Investors poured more than $242 billion into U.S.-listed ETFs in 2015, with about $40 billion of that total coming in in December.
The strong asset-gathering pace late in the year—led by demand for equity funds, in particular—put year-end asset flows totals right in line with the previous year. It turns out 2015 was not a record-breaker.
Contrary to the prevailing expectation that the U.S. ETF market would continue to break asset-gathering records every year, 2015 brought only a match: $242 billion in net creations versus 2014's $243 billion total.
Still, big ETF issuers like iShares and Vanguard got bigger, and second-tier issuers such as WisdomTree and Charles Schwab saw even more significant growth, with their total ETF assets under management jumping 30-35% in the year. The number of ETF issuers also grew last year, with many new players coming into the space such as Goldman Sachs, John Hancock and USAA. If 2015 did not deliver an asset-gathering record, it did solidify the industry's footprint and its growth outlook ahead.
International Stocks All The Rage
The biggest draw last year was international equity ETFs, which attracted more than $109 billion in fresh net assets in 12 months, according to FactSet data. Behind that number, which represents about a 23% growth for the segment, was demand for developed-market exposure.
That demand oscillated between appetite for currency-hedged plays, and unhedged plays throughout the year. The two most popular funds in the segment were the currency-hedged WisdomTree Europe Hedged Equity (HEDJ | B-49) and the Deutsche X-trackers MSCI EAFE Hedged Equity ETF (DBEF | B-71).
These two ETFs started out the year as some of the most in-demand funds, and ended the year with net creations of $12.6 billion and $12.2 billion, respectively. But that doesn't mean investors were all in when it came to currency-hedged plays in 2015. In fact, in December, HEDJ and DBEF faced some of the biggest redemptions in the month as their performance faltered. HEDJ slipped 8.4% in December, while DBEF dropped 3.4%.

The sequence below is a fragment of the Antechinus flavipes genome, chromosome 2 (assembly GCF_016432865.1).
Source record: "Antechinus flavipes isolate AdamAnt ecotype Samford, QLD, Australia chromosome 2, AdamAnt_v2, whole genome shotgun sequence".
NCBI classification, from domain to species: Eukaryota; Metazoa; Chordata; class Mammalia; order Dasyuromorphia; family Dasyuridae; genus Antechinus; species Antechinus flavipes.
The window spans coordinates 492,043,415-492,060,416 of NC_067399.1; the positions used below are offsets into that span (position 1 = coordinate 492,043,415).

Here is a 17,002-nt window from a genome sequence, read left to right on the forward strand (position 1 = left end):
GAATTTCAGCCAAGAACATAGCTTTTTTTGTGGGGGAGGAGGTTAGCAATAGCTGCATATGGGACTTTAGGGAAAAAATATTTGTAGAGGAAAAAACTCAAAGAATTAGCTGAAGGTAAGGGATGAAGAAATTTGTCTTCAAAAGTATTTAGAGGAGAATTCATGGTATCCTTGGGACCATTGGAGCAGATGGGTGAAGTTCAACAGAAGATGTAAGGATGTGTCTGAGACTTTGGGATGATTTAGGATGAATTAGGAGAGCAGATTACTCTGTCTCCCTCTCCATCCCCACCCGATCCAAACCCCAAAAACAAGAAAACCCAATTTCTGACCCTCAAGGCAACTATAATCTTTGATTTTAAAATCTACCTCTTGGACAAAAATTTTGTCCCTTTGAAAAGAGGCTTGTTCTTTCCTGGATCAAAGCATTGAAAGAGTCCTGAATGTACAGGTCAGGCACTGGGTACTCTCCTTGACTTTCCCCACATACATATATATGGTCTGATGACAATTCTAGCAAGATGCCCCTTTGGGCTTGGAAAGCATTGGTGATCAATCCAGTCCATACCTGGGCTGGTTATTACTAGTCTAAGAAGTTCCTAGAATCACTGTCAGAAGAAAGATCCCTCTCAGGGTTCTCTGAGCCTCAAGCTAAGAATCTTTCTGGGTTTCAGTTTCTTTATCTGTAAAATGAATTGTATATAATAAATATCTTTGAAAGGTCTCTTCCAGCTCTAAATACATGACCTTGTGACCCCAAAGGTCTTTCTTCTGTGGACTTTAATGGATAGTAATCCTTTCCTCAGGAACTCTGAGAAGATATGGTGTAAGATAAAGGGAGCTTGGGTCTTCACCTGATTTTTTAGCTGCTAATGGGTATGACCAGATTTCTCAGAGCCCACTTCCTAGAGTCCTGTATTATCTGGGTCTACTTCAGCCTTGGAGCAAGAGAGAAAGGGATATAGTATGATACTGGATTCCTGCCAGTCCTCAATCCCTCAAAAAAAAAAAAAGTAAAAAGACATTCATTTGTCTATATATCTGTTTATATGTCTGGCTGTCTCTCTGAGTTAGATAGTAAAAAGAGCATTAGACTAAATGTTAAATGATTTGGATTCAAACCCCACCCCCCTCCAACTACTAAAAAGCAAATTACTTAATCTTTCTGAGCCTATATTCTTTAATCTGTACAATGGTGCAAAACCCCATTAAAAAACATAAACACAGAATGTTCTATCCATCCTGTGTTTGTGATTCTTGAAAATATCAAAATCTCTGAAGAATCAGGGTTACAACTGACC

Still, both funds ended the year as two of the most popular funds of 2015, and in the black, each delivering 4-5% in total returns for the year.
In 2015, six out of the 10 most popular ETFs were international stock funds focused on developed countries, particularly the eurozone. Beyond HEDJ and DBEF, the iShares MSCI EAFE (EFA | A-93) saw net inflows of $9.2 billion.
US Large-Cap Stocks Also Shine (Some Of Them, Anyway)
The largest ETF creation, however, was a good-old U.S. stock fund: the Vanguard S&P 500 (VOO | A-98). Investors poured nearly $13 billion into the ETF in 2015, even though the fund delivered a modest 1.3% gain for the year.
What's interesting is that its counterpart, the SPDR S&P 500 (SPY | A-98), was the least popular fund of the year, with net redemptions exceeding $31.5 billion. SPY is often used as a trading tool—it is the most traded security in the world—so asset flows in and out of the fund can often be dramatic.
Vanguard's broader fund, the Vanguard Total Stock Market (VTI | A-100), was also hugely popular, with net asset gains of $7.4 billion in the same period. The fund, which is extremely cheap—at 0.05% in expense ratio—and which offers massive liquidity, is now a $58 billion ETF. In 2015, it delivered only 0.36% in total returns.
In all, last year saw $61.15 billion in fresh net assets land in U.S. equity ETFs—roughly 25% of all net creations for the year.
Back To The Basics In Fixed Income
Throughout the year, investors had been looking for the Federal Reserve to signal its next move. The Fed did eventually raise interest rates for the first time in seven years in December, but the uncertainty up until that point, coupled with market volatility—and bonds' generally unimpressive performance throughout the year—brought many investors back into broad strategies such as the iShares Core U.S. Aggregate Bond (AGG | A-98).
In 2015, investors poured more than $7.7 billion into AGG, making it the fifth-most-popular fund of the year. AGG is now a $30.6 billion fund—the largest fixed-income ETF in the market.
Emerging Markets Out Of Vogue
What no one seemed to want in 2015 was exposure to emerging markets. The iShares MSCI Emerging Markets (EEM | B-100) and the Vanguard FTSE Emerging Markets (VWO | C-86)—the two largest ETFs in the segment—faced net redemptions of $5.8 billion and $3.0 billion, respectively, last year.
The outflows came as the funds each slipped roughly 17% on the year.